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Thoughts on The Amazing Race 29’s premiere and stranger twist

Thoughts on The Amazing Race 29’s premiere and stranger twist
The Amazing Race 29 teams started the race as individuals and strangers. (Photo by Trae Patton/CBS)

Ten seasons ago, I broke up with The Amazing Race, and I haven’t watched since—well, except for clips or perhaps part of an episode in passing. And by the time I really gave up, that was two seasons after I’d gotten so frustrated I wanted TAR to fix 9 different things.

That disappointment, however, followed years of joy and laughter from season after season. I loved watching and highlighting the ridiculous moments, and sharing those observations and dumb jokes in these pages. Even the low points were fun—the family edition was a joke on wheels but had brilliant casting and allowed me to produce this fictional recap.

TAR’s early Emmy wins were well-deserved, as its excellent craftsmanship produced thrilling television week after week.

The Amazing Race kept moving toward creating interpersonal conflict instead of doubling-down on what made it so wonderful early on, and then made unfortunate changes for budgetary and creative reasons. Instead of finding their way around the world, it seemed like they were just checking boxes.

But people still enjoy it and that’s great, and it’s certainly a decent, harmless show, and a show that affects positive change by showing the diversity of the world and the benefits (and, yes, pains) of travel.

I just have high expectations because I know the bar TAR is capable of reaching.

I point all of this out because I cannot watch the show now without that cloud of disappointment hanging over me. I did, however, tune in to see the start of season 29, to see both the format-altering twist and to watch what very well may be the last season ever.

What I saw surprised me.

Stranger danger turns into fast friends

In many ways, The Amazing Race still reaches that bar it set long ago.  The cinematography is as clean as ever, striking for a series that is so on the move, and the editing remains high-energy. I appreciated its showy flourishes, like giving us images of two, and then four boats racing at the same time.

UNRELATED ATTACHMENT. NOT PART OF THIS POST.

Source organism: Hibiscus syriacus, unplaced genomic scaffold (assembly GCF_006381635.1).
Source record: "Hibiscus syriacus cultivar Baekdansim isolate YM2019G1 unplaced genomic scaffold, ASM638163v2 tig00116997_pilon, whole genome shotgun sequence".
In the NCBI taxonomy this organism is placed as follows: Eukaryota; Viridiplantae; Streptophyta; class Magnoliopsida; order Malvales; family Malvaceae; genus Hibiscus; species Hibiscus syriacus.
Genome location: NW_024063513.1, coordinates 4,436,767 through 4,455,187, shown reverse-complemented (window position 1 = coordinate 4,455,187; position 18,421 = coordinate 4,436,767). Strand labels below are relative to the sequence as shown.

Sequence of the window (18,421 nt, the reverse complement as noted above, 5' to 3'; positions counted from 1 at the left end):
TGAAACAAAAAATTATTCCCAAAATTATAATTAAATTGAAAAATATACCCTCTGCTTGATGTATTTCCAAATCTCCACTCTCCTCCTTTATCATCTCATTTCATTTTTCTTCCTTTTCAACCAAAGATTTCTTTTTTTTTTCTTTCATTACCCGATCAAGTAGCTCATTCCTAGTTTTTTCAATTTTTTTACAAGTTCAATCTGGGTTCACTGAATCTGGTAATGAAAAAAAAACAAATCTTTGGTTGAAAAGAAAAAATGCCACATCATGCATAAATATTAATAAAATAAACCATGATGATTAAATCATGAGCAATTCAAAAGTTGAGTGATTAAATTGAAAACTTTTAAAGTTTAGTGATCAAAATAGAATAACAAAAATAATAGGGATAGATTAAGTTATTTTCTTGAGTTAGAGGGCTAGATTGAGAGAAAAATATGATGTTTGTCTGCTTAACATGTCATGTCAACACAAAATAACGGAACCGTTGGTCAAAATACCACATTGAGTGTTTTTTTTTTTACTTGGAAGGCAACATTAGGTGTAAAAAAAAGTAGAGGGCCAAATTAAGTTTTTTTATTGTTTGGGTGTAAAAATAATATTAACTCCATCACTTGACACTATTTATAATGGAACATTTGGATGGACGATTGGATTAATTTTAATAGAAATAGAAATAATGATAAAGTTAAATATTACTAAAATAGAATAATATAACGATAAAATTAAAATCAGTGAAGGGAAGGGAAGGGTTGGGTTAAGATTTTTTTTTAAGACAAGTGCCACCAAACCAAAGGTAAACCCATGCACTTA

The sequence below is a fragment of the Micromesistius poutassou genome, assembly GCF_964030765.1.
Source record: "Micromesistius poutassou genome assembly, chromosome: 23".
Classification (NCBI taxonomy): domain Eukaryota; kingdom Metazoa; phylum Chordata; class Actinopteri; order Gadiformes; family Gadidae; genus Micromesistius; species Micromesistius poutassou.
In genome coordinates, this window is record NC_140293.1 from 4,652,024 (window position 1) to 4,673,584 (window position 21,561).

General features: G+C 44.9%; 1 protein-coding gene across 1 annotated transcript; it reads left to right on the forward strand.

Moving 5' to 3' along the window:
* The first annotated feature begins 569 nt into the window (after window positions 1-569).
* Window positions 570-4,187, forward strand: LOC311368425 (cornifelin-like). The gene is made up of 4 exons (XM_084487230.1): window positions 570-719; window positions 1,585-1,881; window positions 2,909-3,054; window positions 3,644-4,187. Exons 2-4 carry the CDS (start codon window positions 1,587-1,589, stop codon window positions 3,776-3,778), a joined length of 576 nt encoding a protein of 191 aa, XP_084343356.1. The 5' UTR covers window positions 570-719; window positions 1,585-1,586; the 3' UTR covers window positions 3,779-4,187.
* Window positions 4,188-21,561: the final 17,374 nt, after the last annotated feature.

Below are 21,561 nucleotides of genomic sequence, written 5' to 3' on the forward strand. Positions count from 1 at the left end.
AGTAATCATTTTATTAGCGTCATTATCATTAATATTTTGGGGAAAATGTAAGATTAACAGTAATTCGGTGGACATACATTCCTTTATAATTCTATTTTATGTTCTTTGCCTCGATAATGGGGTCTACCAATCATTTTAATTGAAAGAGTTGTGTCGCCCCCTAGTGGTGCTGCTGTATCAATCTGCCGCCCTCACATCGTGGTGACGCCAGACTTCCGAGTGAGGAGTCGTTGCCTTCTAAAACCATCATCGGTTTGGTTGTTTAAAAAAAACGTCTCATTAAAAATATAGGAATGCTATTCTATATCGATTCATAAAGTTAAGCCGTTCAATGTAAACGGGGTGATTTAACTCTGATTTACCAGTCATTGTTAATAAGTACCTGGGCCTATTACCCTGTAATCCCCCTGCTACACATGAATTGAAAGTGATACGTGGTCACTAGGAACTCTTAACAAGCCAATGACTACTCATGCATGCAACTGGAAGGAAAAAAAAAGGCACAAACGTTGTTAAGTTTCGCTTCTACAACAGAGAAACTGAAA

Despite visiting two clue box locations and having two separate challenges, it did get a little repetitive—halfway through the episode, we’d seen everything, so all that was left was to see the same things again and again. (The format still feels as stale as it did in 2011.)

Overall, though, I enjoyed watching. It was fine—better than I expected, definitely not as bad as I feared. And that’s in part because the big twist barely registered. That was a big surprise.

The show spent the first few acts on introducing individuals and then choosing teams after running around downtown L.A. But once they were in their taxis to the airport, that all but evaporated. Teams would sometimes reference the newness of their relationships, but if you started watching halfway through the episode, you’d have no idea the teams did not have pre-existing relationships.

On the one hand, that’s great: the twist didn’t screw up the show. On the other: it didn’t add anything, at least not in episode one.

The Amazing Race’s casting team has cast the show well enough so there are strong personalities that would likely work well in any combination, and in pairs they mostly seem like they’ve been together forever—whether they’re laughing or bickering, and there was some of each.

Becca and Floyd are an absolute joy to watch—Becca and her “fun meter” pin, their goofy interaction. They’re the primary reason right now that I’d tune in next week.

On the opposite end of the collegiality spectrum were Scott and Brooke, whose initial humor was promising but devolved into bickering quickly. They were punished by getting a boring team name and hashtag: #TeamBrookeandScott, which is no #TeamFun, that’s for sure.

A few other things that stood out to me

  • I laughed when teams started hailing cabs. Actual taxis. With their hands.
  • How is Lyft not yet a sponsor of this show? And how is Travelocity still around?
  • Phil introduced of the Panama Canal clue box location as the first team ran past him—a nice choice and perfect way to illustrate how Phil is constantly trying to stay ahead of the teams. (Update: I know this is new to me but not to the show.)
  • Becca saying, “I want to thank the Academy … and the tribespeople” after completing their Detour task.
  • Liz and Michael, who seemed to be on the edge of quitting, were saved by Kevin and Jenn’s two-hour penalty, caused by the setting of the sun. Old Amazing Race would have made the teams paddle in the dark or wait until morning. New Amazing Race has a schedule to keep.
  • Kevin and Jenn, who were eliminated, got along well; Jenn said, “I gained a little sister … we even have the same hair.”
  • Phil’s Panama hat.

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About the author

  • Andy Dehnart is the creator of reality blurred and a writer and teacher who obsessively and critically covers reality TV and unscripted entertainment, focusing on how it’s made and what it means.


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